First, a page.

Despite the fervent scientific effort, a state-of-the art assessment of the different causes of hypoxemia (shunt, ventilation-perfusion mismatch and diffusion limitation) in COVID-19 ARDS is currently lacking. In this study we aimed to understand what is the relative contribution of the different mechanisms of hypoxemia in this disease and what is their relationship with the distribution of tissue and blood within the lung.
We prospectively enrolled 10 patients with COVID-19 ARDS, intubated for <7 days. We performed the Multiple Inert Gas Elimination Technique (MIGET) and a Dual-Energy Computed Tomography (DECT), which was quantitatively analyzed both for the tissue and blood volume. We also recorded variables related to the respiratory mechanics and invasive hemodynamics (PiCCO).
The population (51±15 years, PaO2/FiO2 172±86 mmHg) had a mortality of 50%. MIGET showed a shunt of 25±16% and a deadspace of 53±11%. The ventilation and perfusion were mismatched (LogSD, Q 0.86±0.33). Unexpectedly, we also found evidence of diffusion limitation/post-pulmonary shunting (Predicted PaO2= 1.6*measured PaO2 - 37.5 mmHg). In the well-aerated regions, the blood volume was in excess compared to the tissue, while the opposite happened in the atelectasis. Shunt was proportional to the blood volume of the atelectasis (R 2=0.70, p=0.003). VA/QT mismatch was correlated with the blood volume of the poorly-aerated tissue (R 2=0.54, p=0.016). The overperfusion coefficient was related to PaO2/FiO2 (R 2=0.66, p=0.002), excess tissue mass (R 2=0.84, p<0.001) and to EtCO2/PaCO2 (R 2=0.63, p=0.004).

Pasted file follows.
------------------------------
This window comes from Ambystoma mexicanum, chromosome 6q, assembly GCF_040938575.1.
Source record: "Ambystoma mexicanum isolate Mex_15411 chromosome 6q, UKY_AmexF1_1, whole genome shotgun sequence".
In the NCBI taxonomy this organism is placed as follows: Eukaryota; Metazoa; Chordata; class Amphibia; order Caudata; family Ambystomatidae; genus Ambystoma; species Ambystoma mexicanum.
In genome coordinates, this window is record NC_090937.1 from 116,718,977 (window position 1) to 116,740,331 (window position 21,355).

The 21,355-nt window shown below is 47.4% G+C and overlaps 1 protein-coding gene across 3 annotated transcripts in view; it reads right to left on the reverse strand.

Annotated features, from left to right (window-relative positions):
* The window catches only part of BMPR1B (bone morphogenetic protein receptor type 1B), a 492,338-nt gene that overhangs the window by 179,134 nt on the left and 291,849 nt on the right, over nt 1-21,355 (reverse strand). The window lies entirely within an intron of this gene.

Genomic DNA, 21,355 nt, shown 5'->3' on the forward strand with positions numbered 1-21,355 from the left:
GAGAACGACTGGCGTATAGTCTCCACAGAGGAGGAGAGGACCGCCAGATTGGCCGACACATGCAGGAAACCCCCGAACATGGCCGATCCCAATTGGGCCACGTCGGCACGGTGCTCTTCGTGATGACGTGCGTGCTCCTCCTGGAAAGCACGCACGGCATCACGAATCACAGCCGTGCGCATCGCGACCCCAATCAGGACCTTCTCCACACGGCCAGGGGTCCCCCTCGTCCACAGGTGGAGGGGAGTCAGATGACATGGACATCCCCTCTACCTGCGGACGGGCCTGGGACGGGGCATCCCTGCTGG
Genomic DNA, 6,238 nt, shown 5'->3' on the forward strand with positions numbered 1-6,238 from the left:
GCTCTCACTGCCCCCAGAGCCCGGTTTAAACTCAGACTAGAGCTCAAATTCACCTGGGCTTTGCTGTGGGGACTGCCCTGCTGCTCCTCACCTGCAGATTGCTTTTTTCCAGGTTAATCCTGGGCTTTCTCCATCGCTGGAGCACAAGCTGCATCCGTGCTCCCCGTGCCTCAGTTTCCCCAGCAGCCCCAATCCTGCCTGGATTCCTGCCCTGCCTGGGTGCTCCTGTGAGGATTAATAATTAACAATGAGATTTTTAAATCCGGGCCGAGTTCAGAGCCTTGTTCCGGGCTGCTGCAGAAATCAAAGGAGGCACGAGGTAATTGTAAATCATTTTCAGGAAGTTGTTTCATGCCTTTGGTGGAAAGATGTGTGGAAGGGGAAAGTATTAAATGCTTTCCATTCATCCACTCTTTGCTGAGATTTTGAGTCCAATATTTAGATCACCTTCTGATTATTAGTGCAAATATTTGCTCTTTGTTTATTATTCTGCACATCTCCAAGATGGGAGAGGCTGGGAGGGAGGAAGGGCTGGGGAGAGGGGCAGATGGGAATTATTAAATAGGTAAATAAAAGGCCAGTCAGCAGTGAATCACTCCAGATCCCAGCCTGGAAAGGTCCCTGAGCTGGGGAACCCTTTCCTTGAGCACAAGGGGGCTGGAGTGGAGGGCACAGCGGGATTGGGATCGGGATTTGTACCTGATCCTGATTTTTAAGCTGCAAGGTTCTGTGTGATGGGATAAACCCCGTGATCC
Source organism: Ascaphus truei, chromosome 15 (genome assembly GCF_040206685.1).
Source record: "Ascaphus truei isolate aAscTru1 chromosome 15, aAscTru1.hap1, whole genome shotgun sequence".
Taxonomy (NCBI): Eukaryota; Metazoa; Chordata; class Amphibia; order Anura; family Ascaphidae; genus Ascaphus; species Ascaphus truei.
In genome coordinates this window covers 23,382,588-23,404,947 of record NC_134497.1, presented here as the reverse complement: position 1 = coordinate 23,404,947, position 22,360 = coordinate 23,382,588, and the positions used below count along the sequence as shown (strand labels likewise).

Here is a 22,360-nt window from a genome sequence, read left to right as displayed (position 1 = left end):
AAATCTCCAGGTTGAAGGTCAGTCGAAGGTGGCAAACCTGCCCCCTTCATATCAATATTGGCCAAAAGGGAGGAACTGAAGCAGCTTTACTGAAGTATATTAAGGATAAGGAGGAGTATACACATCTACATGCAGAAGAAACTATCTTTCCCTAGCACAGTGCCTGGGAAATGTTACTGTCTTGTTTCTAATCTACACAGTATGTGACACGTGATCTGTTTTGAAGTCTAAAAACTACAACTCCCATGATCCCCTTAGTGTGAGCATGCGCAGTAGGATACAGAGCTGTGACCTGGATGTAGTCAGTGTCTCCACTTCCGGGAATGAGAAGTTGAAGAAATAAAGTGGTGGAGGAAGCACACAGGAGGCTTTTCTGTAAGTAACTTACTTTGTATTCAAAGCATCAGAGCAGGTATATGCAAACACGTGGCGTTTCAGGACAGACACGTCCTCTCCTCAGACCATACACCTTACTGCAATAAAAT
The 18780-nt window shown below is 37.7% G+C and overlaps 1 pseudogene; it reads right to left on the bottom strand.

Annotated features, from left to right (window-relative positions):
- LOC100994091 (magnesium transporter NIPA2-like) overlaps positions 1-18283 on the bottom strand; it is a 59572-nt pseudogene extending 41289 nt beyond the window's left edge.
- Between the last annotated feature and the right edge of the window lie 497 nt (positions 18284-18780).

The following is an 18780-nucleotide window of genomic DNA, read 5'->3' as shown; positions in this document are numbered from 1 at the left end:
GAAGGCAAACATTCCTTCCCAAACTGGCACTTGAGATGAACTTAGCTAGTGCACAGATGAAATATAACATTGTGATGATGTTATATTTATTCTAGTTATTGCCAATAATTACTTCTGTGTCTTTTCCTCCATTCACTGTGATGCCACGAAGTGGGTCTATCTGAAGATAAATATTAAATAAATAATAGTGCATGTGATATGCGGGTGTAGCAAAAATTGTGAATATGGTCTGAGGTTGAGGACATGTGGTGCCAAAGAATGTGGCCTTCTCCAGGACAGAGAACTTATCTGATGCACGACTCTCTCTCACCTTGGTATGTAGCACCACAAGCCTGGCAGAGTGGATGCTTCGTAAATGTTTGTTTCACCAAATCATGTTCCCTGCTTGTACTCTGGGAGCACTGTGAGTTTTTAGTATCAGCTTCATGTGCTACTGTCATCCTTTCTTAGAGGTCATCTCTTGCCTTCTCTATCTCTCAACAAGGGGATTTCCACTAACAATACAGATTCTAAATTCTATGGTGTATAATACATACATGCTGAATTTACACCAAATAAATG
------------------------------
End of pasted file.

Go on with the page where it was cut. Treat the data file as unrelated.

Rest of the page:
These data support the hypothesis of a highly multifactorial genesis of hypoxemia. Evidence from autoptic studies (i.e., opening of Intrapulmonary Bronchopulmonary Anastomosis) may explain the unexpected post-pulmonary shunting. The hyperperfusion might be related to the disease severity.